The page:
According to Dr. Mohebi:
Hair transplant surgeons have been dealing with scalp scars in “strip” hair transplantation since the introduction of the follicular unit transplantation procedure. There are also other ways patients may end up having a linear scar after other scalp procedures such as neurosurgical operations or trauma to the head. Although most scars are hidden in patient’s native hair, some may become exposed due to their proximity to the hairline or when a patient keeps his hair short.
Depending on the size, type and location of scars, hair restoration surgeons may have to use different techniques to minimize their appearance. We have created an algorithm that hair transplant or other cosmetic surgeons can use toward the most effective methods to address follicular unit transplantation scars and the proper surgical or medical approach to them.
Among the factors that are being taken into account for scalp scar revision are: the prior history of scar occurrence and the patient’s reaction to injuries in other parts of the body. A proper physical examination can reveal what proportion of the visibility of scar is due to stretching or hypertrophic reaction and what portion has to do with hair transection.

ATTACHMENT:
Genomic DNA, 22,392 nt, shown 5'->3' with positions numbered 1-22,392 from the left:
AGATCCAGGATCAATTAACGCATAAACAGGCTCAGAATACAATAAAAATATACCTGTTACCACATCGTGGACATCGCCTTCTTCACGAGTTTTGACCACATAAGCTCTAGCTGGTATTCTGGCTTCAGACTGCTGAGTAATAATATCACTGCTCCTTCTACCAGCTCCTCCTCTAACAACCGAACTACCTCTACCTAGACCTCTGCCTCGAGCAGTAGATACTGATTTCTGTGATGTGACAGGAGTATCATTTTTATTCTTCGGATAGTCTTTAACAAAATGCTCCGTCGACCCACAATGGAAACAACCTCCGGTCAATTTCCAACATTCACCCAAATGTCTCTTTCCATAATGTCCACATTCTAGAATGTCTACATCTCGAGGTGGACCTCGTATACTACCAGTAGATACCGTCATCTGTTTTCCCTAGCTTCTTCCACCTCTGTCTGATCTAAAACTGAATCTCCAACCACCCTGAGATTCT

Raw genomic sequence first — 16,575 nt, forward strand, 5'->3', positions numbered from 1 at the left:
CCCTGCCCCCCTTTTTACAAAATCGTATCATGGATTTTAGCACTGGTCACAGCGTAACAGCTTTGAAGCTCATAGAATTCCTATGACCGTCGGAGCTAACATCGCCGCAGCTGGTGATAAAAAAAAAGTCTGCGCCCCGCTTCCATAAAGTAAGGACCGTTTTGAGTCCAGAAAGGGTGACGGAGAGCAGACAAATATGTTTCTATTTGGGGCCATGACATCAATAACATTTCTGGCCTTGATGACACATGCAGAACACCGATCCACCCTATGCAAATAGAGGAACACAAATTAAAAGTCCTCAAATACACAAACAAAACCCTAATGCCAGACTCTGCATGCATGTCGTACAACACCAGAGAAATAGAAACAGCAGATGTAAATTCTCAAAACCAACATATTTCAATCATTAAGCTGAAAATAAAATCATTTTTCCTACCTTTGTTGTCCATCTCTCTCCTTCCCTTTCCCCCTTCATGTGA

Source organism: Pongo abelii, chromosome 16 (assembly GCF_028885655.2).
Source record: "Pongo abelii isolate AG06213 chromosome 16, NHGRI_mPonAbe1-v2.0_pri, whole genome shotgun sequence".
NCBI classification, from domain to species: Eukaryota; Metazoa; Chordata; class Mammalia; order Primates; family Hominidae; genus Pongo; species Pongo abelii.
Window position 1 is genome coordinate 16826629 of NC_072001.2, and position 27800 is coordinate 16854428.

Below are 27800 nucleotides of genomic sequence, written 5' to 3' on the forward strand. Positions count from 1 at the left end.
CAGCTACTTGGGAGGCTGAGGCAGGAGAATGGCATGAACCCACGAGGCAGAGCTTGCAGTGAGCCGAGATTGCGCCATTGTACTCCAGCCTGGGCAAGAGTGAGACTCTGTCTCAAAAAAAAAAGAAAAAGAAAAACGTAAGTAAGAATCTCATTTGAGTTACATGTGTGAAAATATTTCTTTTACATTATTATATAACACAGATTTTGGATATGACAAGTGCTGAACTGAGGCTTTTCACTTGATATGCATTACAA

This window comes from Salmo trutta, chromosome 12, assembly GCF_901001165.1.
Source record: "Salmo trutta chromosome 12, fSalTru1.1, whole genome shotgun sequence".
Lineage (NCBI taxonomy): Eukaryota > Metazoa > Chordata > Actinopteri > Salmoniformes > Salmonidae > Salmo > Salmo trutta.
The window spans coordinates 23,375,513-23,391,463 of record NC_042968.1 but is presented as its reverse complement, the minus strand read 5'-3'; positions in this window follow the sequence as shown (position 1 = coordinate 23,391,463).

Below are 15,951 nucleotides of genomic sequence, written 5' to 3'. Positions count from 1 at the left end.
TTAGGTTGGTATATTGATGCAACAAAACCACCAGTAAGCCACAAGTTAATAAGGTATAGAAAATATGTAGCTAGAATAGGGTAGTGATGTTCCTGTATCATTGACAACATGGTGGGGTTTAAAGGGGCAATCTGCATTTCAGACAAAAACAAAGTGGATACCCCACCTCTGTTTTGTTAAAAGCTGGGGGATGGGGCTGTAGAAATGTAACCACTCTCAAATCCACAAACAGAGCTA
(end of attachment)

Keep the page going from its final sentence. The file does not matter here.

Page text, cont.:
The scars that are wider than what is expected might have some components of stretching. To improve the visibility of stretched scars the surgeon needs to use a technique to minimize the contrast between the hairless scar and neighboring areas of the scalp by bringing hair inside the scar.
We will discuss trichophytic closure and its variants such as upper, lower, double edged or partial trichophytic closure, then evaluate the indications of each method. We will also evaluate the requirement for a follicular unit extraction (FUE) procedure that might be used in addition to trichophytic closures in select hair transplant scars.
We created a system so that surgeons can assess the right surface of scalp that is needed to be de-epithelialized in order to bring the adequate amount of hair into the scar. Every hair restoration surgeon should be familiar and knowledgeable about the cosmetic products or non-medical methods that could be used to improve scars. We evaluate the role of a variety of techniques that might be used solely or in conjunction with surgical procedures for improving appearance of scars. Among those we will discuss: microfibers, foundations, and coloring agents for skin and hair or tattooing of scalp. We will discuss a comprehensive algorithm that can be utilized as a guide for surgeons to produce a better appearance of scar, if they are inevitable, to conceal their visibility.
We thank Dr. Mohebi for sharing his hair transplant scar revision knowledge, and hope this information benefits various hair loss sufferers.
Blake – aka Future_HT_Doc
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